(We present Andy Synn‘s review of the new album by Colorado-based Blood Incantation, which will be released on November 22nd by Dark Descent Records (NorthAm) and Century Media (Europe), and features artwork by Bruce Pennington.)
The rapid rise of Blood Incantation can, when all is said and done, be attributed to a combination of a few different factors.
First and foremost, of course, is that fact that the Colorado quartet are just a fantastic Death Metal band. No caveats, no equivocations.
They’ve got the technical talents, they’ve got the songwriting skills, and, perhaps more importantly, they’ve got just the right blend of sounds – proggy enough to keep themselves from being boxed in with the rest of the “old school” revivalists, but “classic” enough to appeal to the nostalgia-hounds – to reach a surprisingly wide audience, both young and old.
Then there’s the group’s blissfully baked, “I’m not saying it was aliens…”, aesthetic which, when combined with their impressive songcraft and easy meme-ability (the scraggly logo, the hesher-friendly merch designs, the far-out ’70s sci-fi artwork) has given rise to a near-perfect storm of viral fame and critical acclaim that’s seen the band go from “relative unknown” to “next big thing” in just a few short years.
And while there’s definitely a little bit of home-grown hero-worship going on with some of their more rabid (typically American) fans, the truth is that the band’s highly-anticipated second album makes a strong case for why you need to start believing the hype.
Well, most of it anyway…
The Blood Incantation we encounter on Hidden History of the Human Race is a slightly different entity to the one we’ve met before.
Oh, it’s the same four individuals, and the same underlying approach, but the band’s vibe has subtly changed, resulting in an album that’s just that little bit tighter, that little bit more focussed, and that little bit more ambitious.
The most notable example of this, of course, is the climactic eighteen-minute monolith which makes up pretty much the entire second half of the album… but we’ll get to that shortly.
Before then we’ve got to deal with three tracks which represent the band at their heaviest, hookiest, proggiest, and most atmospheric.
Opener “Slave Species of the Gods” is the album’s most savage and straightforward cut, combining an array of humongously heavy riffs with some mercilessly melodic motifs, equal parts Mithras/Mobid Angel and Death/Decrepit Birth, to create a song that’s easily the equal of anything from Starspawn.
It’s the Death Metal equivalent of a “tight-five”, letting you know exactly who the band are in their simplest, purest form, and immediately demonstrating all the little (and not so little) improvements and evolutions that have occurred.
Drummer Isaac Faulk in particular seems to have upped his game, and upped the ante, delivering a powerful performance that’s a pleasure to listen to without pulling the focus away from the rest of the band’s similarly impressive exploits.
“The Giza Power Plant” is a proggier and more complex piece of work, which leans even more heavily on the band’s Finnish and Floridian influences, whose second half finds them embracing a more avant-garde use of melody and brooding ambience which acts as a counter to the mind-bending, finger-snapping fretwork which dominates the song’s opening few minutes.
This more atmospheric and experimental approach is then taken to its logical conclusion on “Inner Paths (To Outer Space)”, whose introspective and introverted, semi-instrumental approach showcases a very different (though not entirely unfamiliar) side to the band.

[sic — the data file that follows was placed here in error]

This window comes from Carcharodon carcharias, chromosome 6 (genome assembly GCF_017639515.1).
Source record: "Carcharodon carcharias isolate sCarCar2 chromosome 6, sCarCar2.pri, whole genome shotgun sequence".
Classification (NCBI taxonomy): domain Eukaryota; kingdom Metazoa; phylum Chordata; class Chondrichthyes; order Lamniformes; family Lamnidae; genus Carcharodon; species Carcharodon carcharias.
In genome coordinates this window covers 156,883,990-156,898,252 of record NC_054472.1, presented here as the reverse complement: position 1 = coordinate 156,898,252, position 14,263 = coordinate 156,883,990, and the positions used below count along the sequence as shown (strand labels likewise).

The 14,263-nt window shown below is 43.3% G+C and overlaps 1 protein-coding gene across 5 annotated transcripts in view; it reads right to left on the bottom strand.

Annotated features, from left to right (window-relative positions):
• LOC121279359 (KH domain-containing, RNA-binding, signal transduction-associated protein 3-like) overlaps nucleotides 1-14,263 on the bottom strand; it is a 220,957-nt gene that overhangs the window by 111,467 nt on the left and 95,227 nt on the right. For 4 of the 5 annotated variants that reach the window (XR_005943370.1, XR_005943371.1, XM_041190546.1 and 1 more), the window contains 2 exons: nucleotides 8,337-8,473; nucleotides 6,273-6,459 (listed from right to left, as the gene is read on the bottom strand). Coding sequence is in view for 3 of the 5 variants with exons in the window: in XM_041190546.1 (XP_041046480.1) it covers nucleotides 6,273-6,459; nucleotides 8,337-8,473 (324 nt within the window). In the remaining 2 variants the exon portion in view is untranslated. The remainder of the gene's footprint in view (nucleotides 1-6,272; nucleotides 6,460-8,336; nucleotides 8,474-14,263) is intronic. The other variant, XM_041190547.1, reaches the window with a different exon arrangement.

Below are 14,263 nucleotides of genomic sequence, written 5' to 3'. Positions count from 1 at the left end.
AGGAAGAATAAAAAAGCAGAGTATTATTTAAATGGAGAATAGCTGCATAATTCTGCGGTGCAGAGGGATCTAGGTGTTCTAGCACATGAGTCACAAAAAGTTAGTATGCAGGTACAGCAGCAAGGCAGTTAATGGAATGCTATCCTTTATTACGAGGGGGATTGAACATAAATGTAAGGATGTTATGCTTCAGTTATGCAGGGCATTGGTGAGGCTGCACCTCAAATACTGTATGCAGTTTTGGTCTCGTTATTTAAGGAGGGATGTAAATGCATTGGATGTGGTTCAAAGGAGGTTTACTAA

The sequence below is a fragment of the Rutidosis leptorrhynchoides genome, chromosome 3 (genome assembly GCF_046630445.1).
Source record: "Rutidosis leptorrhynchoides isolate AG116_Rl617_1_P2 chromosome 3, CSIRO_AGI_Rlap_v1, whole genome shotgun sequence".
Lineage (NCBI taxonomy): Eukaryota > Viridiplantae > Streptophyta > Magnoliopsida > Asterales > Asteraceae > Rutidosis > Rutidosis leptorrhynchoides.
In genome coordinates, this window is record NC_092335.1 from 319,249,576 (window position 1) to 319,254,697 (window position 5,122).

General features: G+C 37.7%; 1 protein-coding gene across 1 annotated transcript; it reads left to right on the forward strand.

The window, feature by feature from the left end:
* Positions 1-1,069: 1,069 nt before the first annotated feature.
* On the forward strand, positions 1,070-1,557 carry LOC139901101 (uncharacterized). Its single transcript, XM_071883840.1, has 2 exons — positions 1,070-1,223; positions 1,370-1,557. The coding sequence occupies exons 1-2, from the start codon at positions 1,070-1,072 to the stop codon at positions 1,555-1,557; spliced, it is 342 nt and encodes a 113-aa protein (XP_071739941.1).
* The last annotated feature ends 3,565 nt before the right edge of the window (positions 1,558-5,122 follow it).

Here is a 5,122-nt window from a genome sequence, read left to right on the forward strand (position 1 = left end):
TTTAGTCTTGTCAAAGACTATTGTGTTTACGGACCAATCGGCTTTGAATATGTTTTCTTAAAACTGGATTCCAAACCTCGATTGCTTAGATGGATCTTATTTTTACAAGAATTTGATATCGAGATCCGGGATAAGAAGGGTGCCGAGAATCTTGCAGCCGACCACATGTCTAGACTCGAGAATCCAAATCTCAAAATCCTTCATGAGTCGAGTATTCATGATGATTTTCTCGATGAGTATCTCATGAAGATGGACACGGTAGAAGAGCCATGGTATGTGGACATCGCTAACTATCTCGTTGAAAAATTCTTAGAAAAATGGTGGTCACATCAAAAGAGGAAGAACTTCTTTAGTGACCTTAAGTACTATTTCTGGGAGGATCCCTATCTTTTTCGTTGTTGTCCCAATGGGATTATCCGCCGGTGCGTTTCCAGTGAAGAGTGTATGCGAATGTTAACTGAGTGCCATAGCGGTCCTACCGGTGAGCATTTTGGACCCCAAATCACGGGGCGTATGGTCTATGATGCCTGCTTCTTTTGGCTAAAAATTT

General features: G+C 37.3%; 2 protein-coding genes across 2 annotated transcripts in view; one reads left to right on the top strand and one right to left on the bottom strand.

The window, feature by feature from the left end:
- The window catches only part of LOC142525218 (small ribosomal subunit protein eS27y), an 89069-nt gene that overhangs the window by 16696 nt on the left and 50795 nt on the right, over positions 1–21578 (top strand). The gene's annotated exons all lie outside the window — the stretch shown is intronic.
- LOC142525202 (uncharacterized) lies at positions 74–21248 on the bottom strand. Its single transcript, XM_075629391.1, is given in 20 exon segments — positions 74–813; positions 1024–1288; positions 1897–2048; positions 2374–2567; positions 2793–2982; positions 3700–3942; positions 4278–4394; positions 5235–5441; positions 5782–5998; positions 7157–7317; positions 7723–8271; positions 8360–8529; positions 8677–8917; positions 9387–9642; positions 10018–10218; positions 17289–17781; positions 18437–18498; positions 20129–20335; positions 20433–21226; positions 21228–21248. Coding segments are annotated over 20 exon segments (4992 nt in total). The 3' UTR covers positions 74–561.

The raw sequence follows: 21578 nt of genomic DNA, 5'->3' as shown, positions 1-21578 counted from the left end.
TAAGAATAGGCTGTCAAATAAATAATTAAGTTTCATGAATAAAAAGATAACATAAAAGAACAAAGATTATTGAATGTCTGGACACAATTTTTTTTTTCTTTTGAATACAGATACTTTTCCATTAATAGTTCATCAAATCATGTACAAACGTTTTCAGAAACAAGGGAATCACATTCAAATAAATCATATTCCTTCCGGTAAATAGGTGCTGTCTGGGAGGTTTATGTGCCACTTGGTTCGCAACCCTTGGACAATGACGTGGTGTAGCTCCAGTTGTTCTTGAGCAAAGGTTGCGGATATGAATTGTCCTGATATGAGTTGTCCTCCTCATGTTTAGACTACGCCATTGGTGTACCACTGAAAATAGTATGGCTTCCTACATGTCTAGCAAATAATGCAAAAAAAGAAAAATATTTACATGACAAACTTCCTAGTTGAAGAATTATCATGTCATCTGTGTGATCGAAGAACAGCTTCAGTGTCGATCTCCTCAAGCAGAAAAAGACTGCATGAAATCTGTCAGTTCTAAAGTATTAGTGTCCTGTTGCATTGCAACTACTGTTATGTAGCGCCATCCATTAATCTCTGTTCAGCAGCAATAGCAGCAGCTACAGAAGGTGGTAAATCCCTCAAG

In fact I’d even suggest that “Inner Paths…” would have made an even more striking opener, purely because which it would have challenged the expectations and preconceptions of the band’s fanbase.
But that’s neither here nor there.
What you really want to know about, I’m sure, is “Awakening from the Dream of Existence to the Multidimensional Nature of Our Reality (Mirror of the Soul)”, which represents not only the band’s attempt to outdo Nile in terms of excessively wordy/nerdy song titles, but is also easily/arguably the best thing they’ve ever done.
It’s not just the audacity involved in attempting an eighteen-minute track – truth be told there’s a point a little under half-way through where the band could have split it in two without really losing anything – but the fact that giving themselves this extra space in which to work, not being committed to a specific structure or end-point, has allowed them to explore the outer limits of their sound more fully than ever before.
Of course, this could all have gone horribly wrong (no-one wants to listen to some stoner’s self-indulgent, stream-of-consciousness ramblings set to an array of random riffs after all), but, against all the odds, “Awakening…” is simultaneously the most intense, intelligent, and intriguing track the band have ever written.
The brilliance of this track, however, is both a blessing and a curse, because it’s presence on Hidden History… seriously threatens to overshadow the rest of the album.
In a sense Blood Incantation have become victims of their own success here, having raised their game so much with this one song that the rest of the album (brilliant though it may be) seems destined to play second fiddle to it forever.
Still, when the biggest complaint against your new album is that parts of it are too good, you ‘re definitely onto a winner.
Ultimately while I may not be fully on the “album of the year” bandwagon like some people (I still think it’s missing one more track before “Awakening…”, which might have put it over the top), even I have to admit that this album is a superlative example of the Death Metal arts, and fully deserving of all the praise and adulation it’s been receiving.
And although I may never quite buy into all of the hype around the band… well, in the words of Special Agent Fox Mulder “I want to believe.”